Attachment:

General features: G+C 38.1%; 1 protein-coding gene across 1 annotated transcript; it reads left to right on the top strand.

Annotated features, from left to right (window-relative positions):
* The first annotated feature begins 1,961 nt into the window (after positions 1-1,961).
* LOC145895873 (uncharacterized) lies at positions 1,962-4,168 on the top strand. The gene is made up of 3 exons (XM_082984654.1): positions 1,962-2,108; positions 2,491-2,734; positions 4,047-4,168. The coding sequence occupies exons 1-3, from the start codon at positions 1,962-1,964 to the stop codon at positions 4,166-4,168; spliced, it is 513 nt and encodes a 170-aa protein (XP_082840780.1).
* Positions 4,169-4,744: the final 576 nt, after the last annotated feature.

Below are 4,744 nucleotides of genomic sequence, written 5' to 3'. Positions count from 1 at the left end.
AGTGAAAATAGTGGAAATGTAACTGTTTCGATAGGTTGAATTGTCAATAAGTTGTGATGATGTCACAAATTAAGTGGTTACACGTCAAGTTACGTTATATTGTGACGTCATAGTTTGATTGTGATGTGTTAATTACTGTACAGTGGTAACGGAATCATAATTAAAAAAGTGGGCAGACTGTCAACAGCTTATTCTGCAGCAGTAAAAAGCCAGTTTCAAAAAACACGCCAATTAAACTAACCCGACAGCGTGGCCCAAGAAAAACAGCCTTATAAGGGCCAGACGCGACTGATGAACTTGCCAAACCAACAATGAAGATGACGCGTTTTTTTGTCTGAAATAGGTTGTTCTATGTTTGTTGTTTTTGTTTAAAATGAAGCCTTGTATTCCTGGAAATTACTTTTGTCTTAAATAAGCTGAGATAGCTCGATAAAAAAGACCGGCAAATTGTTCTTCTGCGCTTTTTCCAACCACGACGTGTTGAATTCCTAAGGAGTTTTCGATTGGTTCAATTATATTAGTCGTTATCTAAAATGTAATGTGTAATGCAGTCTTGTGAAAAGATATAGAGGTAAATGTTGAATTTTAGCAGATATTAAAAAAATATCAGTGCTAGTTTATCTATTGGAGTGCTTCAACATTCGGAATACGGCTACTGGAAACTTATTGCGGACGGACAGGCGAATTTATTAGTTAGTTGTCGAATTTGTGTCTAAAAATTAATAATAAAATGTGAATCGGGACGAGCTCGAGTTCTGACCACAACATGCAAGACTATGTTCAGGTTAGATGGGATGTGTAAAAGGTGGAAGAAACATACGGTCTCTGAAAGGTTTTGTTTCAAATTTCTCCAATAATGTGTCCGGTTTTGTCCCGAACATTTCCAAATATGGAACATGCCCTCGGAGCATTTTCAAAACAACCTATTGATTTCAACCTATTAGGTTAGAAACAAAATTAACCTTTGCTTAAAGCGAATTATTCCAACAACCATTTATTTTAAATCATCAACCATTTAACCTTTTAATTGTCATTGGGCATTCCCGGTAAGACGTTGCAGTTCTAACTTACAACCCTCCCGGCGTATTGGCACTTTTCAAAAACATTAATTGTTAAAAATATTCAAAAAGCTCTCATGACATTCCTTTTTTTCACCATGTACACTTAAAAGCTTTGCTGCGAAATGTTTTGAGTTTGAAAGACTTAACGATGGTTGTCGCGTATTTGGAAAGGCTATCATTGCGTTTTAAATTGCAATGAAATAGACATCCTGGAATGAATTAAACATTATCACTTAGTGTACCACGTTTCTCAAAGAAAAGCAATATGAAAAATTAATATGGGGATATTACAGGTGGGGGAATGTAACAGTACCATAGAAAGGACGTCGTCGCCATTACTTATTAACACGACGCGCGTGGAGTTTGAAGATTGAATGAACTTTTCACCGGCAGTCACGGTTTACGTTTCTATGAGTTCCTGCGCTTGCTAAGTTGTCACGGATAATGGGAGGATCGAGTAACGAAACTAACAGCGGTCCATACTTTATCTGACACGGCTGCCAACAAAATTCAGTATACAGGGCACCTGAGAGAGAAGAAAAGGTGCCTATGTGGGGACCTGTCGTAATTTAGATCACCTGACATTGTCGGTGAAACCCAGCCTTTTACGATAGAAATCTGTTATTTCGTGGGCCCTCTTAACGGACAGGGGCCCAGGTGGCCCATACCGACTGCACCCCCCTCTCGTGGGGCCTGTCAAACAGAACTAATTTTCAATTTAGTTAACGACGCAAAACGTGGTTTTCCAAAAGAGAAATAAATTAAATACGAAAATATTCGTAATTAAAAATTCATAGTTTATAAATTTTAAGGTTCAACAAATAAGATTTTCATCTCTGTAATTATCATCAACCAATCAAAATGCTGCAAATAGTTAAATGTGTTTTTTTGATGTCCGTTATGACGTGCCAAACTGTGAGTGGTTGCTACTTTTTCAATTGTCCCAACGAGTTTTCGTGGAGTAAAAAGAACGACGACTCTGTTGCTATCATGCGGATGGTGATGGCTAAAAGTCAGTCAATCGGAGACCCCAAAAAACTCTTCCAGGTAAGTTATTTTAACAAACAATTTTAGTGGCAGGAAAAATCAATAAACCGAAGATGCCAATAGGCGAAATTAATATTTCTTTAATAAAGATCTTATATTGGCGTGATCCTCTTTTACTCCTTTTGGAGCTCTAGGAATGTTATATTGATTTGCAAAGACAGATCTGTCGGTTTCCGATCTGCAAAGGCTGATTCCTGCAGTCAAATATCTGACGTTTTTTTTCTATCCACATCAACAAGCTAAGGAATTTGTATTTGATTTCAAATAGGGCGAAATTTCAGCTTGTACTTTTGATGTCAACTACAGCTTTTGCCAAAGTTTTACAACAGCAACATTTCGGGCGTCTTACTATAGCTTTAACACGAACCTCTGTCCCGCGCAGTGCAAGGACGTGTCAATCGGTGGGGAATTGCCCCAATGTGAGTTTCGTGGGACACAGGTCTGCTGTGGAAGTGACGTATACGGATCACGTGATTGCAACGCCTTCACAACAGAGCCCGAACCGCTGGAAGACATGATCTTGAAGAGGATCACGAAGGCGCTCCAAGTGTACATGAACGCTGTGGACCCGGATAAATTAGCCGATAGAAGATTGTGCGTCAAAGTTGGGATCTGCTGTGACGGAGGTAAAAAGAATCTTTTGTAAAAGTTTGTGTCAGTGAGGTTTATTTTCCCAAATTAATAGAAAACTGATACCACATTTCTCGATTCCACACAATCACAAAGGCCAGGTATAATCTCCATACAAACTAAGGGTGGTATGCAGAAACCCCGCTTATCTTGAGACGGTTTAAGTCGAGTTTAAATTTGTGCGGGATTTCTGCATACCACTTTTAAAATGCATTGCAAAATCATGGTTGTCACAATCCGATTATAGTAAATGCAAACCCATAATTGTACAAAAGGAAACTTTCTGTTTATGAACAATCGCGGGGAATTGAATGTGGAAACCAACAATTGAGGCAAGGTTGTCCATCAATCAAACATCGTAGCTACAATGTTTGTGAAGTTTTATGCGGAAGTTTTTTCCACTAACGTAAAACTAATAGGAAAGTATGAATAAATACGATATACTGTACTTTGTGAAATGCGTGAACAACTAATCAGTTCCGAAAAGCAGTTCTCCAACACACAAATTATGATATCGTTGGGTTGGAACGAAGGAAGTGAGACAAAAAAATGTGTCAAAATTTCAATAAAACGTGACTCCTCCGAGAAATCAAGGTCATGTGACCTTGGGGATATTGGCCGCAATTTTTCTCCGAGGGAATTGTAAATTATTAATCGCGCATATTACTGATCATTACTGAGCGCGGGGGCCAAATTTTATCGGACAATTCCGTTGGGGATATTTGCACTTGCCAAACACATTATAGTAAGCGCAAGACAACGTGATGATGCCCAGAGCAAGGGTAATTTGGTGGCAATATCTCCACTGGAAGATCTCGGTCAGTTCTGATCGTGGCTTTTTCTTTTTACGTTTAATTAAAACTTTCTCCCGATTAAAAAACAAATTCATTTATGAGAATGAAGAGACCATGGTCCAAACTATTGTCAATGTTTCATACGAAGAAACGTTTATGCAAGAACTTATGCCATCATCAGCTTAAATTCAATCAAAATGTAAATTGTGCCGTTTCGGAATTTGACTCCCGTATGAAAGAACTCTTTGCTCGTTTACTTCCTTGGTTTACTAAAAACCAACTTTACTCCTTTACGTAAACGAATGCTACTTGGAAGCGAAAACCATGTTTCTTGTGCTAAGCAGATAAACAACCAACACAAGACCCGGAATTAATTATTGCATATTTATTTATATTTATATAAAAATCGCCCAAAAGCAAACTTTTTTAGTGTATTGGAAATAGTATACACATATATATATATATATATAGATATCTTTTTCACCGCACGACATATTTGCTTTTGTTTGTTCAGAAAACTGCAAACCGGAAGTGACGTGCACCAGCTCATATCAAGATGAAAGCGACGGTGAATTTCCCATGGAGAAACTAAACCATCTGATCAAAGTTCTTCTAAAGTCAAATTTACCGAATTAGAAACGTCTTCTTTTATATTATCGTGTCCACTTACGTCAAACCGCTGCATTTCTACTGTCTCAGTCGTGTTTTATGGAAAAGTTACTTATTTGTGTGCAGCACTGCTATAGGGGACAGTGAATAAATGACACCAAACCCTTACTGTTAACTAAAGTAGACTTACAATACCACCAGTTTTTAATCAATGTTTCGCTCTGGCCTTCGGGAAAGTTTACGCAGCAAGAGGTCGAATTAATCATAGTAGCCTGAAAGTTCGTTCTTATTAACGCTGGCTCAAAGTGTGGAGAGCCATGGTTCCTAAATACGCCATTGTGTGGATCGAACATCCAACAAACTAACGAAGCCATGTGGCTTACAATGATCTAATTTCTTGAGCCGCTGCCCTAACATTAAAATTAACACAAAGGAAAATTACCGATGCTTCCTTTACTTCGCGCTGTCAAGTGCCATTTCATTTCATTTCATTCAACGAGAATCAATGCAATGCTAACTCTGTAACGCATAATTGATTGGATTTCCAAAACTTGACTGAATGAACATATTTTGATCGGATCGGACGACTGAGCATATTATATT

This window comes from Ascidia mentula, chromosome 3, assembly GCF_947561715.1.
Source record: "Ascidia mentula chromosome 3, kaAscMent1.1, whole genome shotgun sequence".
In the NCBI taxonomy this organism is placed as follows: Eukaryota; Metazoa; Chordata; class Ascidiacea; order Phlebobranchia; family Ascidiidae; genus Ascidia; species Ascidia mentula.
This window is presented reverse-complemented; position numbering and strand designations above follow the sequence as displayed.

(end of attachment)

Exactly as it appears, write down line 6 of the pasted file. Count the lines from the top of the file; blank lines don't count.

Below are 4,744 nucleotides of genomic sequence, written 5' to 3'. Positions count from 1 at the left end.